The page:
First lady Michelle Obama on Sunday suggested congressional partisanship is to blame for the absence of comprehensive immigration reform since her husband took office.
When asked during an interview on Univision's "Al Punto" why President Barack Obama had not lived up to his promise to push the issue within his first year of winning office, Michelle stressed "immigration is still on the top" of his political agenda.
"[W]hat we all have to understand in the United States, in Mexico and around the world is that the president needs the support of two parties of Congress to get major reform done," the first lady said.
"We saw the challenges that take place with just getting healthcare reform so there are real challenges ahead," she continued, "but I know that my husband is committed and understands that a comprehensive and smart immigration reform policy is going to benefit the United States and Mexico and other countries around the world."
Immigration reform has returned to the political foreground in the past few weeks, in part because of a recent move by the Arizona legislature to require people to carry proof of legal status or risk detention.
That effort, which Gov. Jan Brewer (R) could ultimately veto, has touched off a debate in the Latino community that mostly targets the Obama administration. Community leaders -- including Rep. Luis Gutierrez (D-Ill.), the chairman of the Congressional Hispanic Caucus' immigration task force -- are now questioning why the president has not introduced the comprehensive immigration reform he promised on the 2008 campaign trail.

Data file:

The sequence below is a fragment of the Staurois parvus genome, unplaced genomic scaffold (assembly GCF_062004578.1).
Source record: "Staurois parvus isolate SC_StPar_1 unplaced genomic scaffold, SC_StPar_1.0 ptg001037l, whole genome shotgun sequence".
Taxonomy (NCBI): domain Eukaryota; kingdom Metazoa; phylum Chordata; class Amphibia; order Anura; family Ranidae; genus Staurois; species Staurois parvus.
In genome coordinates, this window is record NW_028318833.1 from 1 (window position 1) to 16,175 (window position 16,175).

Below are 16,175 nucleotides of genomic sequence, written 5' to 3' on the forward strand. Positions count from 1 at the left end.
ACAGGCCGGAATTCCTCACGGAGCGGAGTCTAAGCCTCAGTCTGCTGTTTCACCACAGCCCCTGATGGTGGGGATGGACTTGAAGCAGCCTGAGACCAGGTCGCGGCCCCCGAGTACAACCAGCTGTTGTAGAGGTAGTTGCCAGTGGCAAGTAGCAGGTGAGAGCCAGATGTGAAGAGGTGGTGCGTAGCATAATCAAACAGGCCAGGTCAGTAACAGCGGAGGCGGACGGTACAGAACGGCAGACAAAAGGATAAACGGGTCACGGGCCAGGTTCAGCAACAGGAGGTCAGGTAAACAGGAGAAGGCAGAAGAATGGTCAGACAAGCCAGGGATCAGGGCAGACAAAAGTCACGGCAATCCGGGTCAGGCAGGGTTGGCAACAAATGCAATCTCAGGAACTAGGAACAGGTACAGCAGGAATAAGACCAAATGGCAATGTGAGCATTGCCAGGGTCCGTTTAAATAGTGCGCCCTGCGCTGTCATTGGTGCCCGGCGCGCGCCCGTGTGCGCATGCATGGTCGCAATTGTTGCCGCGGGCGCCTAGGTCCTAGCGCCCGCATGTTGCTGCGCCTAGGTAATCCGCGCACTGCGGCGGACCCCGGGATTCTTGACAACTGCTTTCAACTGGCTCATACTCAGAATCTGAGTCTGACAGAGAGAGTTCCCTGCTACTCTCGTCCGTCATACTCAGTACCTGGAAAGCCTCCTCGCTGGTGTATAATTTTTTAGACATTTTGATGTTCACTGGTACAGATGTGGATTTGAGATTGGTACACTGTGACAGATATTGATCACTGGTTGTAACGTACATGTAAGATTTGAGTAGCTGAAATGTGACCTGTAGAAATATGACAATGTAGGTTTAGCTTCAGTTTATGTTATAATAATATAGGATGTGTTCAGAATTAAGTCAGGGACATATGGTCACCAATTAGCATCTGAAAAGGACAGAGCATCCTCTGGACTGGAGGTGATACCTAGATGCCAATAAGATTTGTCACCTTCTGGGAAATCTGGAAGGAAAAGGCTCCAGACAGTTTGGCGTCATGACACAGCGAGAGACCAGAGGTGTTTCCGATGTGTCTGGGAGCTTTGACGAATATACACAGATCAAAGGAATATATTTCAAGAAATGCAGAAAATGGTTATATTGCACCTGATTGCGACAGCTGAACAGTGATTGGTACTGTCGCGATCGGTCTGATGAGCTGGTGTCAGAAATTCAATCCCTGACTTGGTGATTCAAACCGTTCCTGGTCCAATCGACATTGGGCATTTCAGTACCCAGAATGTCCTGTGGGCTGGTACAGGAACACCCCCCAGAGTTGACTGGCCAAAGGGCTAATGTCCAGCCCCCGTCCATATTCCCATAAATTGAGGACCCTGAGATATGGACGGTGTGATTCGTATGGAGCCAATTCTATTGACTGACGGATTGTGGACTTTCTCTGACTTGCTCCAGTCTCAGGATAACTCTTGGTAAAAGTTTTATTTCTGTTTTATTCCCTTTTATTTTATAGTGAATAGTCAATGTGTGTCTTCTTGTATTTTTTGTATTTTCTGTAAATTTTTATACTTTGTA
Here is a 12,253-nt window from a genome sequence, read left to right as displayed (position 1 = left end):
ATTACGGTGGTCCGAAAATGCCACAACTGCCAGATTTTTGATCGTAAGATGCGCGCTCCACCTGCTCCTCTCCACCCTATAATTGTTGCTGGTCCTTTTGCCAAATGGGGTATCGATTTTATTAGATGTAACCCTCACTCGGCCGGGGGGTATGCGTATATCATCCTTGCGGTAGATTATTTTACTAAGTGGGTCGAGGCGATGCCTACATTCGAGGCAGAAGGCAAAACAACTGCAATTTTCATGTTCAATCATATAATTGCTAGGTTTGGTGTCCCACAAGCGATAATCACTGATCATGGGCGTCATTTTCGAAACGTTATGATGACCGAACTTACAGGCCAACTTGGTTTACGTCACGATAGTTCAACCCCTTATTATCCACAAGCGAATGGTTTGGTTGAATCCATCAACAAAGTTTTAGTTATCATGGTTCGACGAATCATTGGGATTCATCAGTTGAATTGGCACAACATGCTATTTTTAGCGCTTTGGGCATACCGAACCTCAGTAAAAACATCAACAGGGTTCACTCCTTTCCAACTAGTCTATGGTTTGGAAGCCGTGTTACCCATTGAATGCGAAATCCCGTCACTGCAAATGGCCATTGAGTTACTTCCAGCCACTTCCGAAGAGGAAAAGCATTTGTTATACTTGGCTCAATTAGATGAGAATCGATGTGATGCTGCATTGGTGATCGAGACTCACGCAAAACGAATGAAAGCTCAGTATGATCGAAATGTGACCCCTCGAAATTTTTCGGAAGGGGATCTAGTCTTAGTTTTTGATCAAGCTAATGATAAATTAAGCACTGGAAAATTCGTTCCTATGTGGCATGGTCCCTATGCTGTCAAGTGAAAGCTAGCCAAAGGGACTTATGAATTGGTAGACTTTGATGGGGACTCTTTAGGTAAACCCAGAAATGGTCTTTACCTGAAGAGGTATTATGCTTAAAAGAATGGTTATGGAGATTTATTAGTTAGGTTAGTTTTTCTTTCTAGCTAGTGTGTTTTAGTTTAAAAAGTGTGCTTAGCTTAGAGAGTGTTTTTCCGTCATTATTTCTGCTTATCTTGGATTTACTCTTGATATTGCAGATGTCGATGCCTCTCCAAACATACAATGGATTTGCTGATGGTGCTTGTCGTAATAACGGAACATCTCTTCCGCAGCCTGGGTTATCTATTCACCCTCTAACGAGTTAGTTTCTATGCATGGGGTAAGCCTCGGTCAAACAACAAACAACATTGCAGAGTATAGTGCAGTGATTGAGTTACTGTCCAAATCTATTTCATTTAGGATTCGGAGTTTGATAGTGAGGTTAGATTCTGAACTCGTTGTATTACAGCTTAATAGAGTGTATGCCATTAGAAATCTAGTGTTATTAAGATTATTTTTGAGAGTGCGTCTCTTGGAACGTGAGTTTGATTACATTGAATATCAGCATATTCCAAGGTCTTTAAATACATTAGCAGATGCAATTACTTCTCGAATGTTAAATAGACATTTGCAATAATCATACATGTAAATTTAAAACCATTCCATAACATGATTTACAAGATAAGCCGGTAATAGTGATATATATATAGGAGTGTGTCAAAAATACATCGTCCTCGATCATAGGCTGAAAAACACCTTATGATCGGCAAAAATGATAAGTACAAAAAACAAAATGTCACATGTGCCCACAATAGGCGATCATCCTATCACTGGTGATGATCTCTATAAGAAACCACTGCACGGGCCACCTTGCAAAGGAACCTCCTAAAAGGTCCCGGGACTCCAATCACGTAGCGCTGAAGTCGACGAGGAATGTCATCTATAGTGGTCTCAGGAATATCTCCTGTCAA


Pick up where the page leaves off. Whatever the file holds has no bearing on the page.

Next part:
"The President knows what we must do, but he alone must summon the political will in Washington to do it," the congressman wrote in an op-ed published on The Huffington Post this weekend. "The short-run calculations of politics are deeply rooted and hard to overcome, but as we saw in the health care debate, he can do it if he wants to."
"Obama the President needs to stand up for what Obama the candidate and what Obama the Senator and what Obama the Chicago community organizer stood for and lead the Congress towards reform," Gutierrez continued. "But I'm already afraid that for the people of Arizona, he has waited too long."
Democratic lawmakers have, however, tried recently to generate interest in immigration legislation, but their efforts seem to be to no avail.
An attempt by Senate Democratic Harry Reid (D-Nev.) to drum up support for immigration reform met resistance even from those within his own party, who thought such a bill would help the leader's political future at the expense of Democratic incumbents running for re-election in conservative states.
The first lady seemed to hint at those difficulties during her interview on Spanish-language television this weekend. However, she stressed immigration would continue to be one of her husband's top priorities.
"I think what people can understand about the President is that he has done his best to follow through on every single commitment that he has made, and immigration reform is still on the top of his list -- it's a necessity," she noted.